Indirect pleasure. As we’ve learned, the clitoris is a sensitive organ, so warming it up gently and indirectly is generally a good idea (according to about 67% of vulva owners). Indirect touch, such as through a light layer of fabric, or material like Lorals latex underwear, can activate the nerves of the glans clitoris. Just make sure to check with the clitoris owner about the firmness of the touch and what feels good, knowing the optimal level may very well change as the clitoris starts to engorge. If there’s no fabric available (where did those clothes go??), starting with gentle stimulation over and around the clitoral hood can also work to arouse the region. While you’re at it, get that vulva owner’s mind engaged with some teasing, or hinting, actions, wherein you stroke or kiss areas near the clitoris without touching it. Ok, maybe a little bit of light touch on the clitoral hood, a gentle squeeze of the labia around the clitoris, and/or rimming around the vaginal opening (which is a big hit among about 73% of vulva owners). This is all about building anticipation and getting the “nether region” tingly.

Building pleasure. Once the tingly sensations begin, the vulva owner moves to the buildup stage during which the dance between consistency and variation takes the stage. Experiment with technique. If you own the tingly clitoris, make sure to let your partner know what’s working and what isn’t. If you’re the one working to stimulate the clitoris, listen and feel for telltale signs of arousal. 

About half of vulva owners like varying stimulation around the clitoris and its hood and about a quarter of them like brushing over the clitoris without pressure. For those who like pressure, about half like very light pressure on the clit and an additional third like medium pressure. About 1 in 9 vulva owners prefer a firm, massaging pressure on the clitoris. As for the types of strokes that are preferred, there is a wide variety, but you’re pretty safe that most vulva owners will like up-and-down, side-to-side, and/or circular motions around the clitoral hood and the inner labia, under which rest the spongy vestibular bulbs that fill with blood during arousal and make everything feel so very good.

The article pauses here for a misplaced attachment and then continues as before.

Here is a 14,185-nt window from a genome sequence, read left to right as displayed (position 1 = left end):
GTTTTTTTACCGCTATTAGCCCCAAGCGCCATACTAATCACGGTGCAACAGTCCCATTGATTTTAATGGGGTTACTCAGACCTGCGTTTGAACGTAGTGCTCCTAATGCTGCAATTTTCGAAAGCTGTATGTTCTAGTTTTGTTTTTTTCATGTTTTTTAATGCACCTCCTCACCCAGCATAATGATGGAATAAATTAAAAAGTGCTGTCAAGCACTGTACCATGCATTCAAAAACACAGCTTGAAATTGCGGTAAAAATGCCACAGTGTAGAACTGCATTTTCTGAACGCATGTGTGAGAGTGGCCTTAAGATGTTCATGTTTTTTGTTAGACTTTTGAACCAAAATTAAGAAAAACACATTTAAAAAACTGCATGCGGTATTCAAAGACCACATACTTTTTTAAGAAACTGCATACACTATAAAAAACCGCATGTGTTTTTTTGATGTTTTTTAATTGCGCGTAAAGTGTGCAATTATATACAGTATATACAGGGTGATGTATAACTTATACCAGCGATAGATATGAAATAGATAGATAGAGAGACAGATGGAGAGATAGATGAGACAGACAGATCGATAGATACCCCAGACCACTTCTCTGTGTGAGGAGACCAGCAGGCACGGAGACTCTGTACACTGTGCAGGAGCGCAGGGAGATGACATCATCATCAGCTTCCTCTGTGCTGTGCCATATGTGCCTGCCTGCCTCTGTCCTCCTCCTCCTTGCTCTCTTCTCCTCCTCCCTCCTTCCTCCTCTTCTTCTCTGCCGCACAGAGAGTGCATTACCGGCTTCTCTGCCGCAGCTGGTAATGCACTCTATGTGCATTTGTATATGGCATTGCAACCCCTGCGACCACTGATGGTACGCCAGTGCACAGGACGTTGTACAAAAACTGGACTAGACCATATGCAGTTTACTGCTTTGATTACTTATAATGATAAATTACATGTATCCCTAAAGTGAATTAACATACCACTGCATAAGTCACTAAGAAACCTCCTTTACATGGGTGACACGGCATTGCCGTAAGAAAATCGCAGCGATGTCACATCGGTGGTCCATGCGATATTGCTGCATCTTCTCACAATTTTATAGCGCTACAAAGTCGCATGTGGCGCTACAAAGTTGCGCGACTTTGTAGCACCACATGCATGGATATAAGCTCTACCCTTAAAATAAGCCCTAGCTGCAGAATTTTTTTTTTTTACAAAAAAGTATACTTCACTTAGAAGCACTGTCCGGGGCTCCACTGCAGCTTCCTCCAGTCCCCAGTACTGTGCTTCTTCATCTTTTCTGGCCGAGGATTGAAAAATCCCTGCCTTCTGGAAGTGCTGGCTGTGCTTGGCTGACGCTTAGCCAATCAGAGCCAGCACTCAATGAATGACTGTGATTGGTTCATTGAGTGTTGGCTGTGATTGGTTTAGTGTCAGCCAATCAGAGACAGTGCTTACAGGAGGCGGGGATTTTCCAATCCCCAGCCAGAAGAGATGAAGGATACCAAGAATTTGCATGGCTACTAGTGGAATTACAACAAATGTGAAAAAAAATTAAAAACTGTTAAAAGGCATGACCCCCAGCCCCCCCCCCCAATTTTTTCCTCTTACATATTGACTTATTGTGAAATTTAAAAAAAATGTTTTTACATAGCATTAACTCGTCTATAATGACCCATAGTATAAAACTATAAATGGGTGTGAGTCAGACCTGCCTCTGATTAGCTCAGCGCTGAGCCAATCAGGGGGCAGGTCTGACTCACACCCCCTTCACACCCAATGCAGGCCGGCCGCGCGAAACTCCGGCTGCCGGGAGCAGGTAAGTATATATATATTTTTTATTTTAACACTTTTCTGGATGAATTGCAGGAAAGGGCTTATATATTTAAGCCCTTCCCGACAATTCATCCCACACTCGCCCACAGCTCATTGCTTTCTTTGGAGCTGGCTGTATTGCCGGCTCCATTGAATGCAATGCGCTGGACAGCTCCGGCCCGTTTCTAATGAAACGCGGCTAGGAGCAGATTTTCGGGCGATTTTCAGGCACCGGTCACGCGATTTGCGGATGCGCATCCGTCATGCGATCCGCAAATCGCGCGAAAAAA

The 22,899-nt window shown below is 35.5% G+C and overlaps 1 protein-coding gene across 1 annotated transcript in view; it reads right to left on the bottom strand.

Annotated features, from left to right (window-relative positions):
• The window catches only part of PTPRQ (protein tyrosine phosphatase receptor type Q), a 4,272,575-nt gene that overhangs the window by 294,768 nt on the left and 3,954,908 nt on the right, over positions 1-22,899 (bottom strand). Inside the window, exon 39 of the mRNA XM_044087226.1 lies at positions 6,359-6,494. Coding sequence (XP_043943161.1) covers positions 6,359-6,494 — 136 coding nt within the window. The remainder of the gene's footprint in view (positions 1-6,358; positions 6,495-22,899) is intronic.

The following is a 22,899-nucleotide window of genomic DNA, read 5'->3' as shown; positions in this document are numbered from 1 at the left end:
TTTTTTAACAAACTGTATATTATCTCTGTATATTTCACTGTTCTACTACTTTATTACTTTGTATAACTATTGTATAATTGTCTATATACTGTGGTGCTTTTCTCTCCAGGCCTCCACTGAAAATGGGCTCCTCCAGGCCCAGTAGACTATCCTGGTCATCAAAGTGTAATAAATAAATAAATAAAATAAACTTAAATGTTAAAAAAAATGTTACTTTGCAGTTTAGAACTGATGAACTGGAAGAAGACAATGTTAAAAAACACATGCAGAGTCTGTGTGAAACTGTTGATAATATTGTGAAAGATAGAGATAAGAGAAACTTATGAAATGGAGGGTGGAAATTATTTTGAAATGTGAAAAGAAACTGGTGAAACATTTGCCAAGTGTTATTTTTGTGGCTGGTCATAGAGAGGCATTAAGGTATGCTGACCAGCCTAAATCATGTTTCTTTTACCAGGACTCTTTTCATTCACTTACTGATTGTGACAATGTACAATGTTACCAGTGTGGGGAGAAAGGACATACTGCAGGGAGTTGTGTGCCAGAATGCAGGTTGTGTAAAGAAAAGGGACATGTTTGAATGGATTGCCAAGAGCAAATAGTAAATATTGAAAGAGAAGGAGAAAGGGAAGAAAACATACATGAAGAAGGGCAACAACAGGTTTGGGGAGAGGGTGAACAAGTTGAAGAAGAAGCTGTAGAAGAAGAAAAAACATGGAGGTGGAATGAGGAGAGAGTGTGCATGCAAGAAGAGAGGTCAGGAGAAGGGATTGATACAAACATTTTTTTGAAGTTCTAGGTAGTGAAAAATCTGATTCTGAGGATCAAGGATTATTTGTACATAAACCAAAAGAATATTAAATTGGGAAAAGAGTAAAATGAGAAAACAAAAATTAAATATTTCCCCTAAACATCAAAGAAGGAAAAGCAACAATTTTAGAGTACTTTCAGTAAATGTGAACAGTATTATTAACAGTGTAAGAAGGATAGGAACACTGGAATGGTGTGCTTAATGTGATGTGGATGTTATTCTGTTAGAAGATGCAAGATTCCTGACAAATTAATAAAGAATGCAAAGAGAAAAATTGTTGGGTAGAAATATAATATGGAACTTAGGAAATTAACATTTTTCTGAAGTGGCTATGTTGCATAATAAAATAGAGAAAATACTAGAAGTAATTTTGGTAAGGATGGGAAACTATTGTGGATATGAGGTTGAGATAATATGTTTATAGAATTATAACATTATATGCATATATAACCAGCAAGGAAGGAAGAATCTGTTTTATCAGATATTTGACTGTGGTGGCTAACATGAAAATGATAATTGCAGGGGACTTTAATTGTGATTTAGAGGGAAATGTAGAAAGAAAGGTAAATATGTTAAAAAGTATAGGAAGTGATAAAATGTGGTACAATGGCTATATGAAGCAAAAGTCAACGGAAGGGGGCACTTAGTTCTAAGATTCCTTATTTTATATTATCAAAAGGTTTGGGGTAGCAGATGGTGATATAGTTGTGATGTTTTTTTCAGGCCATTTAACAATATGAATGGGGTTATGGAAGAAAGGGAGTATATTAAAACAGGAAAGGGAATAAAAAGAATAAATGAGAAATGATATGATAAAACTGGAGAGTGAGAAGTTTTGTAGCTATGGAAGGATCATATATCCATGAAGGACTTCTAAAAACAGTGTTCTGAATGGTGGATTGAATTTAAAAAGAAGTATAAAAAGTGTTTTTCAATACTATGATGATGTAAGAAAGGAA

Approach and orgasm. Remember I mentioned consistency dances with variation? As a vulva owner’s clitoris becomes engorged and the owner nears orgasm, consistency of stimulation becomes crucial. Most vulva owners can approach orgasm and then lose it entirely if conditions change (which, if the vulva owner wants to engage in edging, is a good thing, but not if orgasm is expected). The motions that tend to be most successful for moving from approach to a full-fledged orgasmic landing include ones with more direct pressure passing over the clitoris in a very consistent rhythm. Keep that pressure and rhythm steady during the orgasm, which lasts about 20–35 seconds.

Toys are a Clitoris' BFF

Let’s face facts: For most vulva owners, vibrators and air pulse toys are going to get the clitoris engorged faster than fingers or tongues, though a combination of all of those are wonderfully enticing. Rumbly, low-frequency toys are going to stimulate more of the internal clitoral tissues than a buzzy (higher frequency) toy so keep that in mind as you shop. 

About two-thirds of vulva owners like to feel vibration through fabric. Because vibrators and wands can be strong, even at their lowest settings, placing different fabrics between the toy and the clitoris often provides just the right level of sensation. Get creative with the fabrics and try several of varying densities and textures. Glide the toy over silky fabrics. Try thicker fabrics with higher-intensity toys and thinner fabrics with lower-intensity toys.